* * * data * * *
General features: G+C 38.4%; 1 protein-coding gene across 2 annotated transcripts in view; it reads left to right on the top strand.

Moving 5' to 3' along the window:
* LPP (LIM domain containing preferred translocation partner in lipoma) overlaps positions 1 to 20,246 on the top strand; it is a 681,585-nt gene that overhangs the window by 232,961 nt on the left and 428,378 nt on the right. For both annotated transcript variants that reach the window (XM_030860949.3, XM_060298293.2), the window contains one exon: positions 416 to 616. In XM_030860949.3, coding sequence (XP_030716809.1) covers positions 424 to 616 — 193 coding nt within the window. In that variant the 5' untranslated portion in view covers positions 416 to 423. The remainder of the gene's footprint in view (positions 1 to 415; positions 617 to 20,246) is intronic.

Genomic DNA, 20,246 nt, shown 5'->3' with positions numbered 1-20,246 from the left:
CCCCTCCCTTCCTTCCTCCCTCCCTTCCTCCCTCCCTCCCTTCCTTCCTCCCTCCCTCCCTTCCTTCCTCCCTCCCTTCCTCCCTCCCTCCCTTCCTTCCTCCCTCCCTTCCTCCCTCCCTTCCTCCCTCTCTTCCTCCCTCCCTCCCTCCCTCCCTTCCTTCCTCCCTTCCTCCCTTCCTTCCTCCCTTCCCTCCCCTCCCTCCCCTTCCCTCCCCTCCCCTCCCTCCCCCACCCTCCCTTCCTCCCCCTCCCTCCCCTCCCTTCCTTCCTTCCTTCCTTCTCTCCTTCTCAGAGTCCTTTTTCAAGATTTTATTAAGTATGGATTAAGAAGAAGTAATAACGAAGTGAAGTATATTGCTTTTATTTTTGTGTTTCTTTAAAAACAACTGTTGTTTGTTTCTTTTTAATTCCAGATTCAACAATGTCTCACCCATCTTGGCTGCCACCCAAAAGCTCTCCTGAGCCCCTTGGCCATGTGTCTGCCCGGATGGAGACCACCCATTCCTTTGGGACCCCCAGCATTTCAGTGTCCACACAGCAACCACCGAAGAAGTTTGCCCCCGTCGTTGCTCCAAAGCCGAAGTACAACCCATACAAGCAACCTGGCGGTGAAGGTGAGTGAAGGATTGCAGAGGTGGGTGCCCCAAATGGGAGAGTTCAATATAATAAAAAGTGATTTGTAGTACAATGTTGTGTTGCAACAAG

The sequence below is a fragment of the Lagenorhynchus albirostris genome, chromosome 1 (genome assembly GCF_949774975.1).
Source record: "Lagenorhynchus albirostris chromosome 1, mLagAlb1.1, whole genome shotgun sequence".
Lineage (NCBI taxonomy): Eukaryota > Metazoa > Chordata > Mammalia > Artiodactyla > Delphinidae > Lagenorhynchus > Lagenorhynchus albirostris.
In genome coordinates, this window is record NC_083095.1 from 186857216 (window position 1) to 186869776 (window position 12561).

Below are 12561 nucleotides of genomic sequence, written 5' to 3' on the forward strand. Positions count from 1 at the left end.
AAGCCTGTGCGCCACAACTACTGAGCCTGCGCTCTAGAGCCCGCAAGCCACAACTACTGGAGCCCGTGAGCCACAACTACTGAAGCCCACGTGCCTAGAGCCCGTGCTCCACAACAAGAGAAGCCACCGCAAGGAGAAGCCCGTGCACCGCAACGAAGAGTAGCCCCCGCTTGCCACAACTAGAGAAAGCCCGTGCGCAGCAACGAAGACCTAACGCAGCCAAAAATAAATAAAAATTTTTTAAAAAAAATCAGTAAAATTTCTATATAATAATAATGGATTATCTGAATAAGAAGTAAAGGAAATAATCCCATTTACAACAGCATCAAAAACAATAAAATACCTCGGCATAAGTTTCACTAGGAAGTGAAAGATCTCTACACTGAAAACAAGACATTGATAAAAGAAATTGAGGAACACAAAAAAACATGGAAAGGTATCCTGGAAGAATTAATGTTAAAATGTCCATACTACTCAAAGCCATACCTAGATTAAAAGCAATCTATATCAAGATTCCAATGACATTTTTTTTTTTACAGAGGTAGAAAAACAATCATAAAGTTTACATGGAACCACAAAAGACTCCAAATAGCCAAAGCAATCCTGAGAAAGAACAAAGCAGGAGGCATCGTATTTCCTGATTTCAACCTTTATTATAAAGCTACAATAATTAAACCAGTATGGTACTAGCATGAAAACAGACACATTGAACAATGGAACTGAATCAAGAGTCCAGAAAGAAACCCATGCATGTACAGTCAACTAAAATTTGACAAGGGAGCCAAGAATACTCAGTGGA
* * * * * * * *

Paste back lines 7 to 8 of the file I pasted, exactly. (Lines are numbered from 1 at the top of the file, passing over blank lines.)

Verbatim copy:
Source record: "Lagenorhynchus albirostris chromosome 1, mLagAlb1.1, whole genome shotgun sequence".
Lineage (NCBI taxonomy): Eukaryota > Metazoa > Chordata > Mammalia > Artiodactyla > Delphinidae > Lagenorhynchus > Lagenorhynchus albirostris.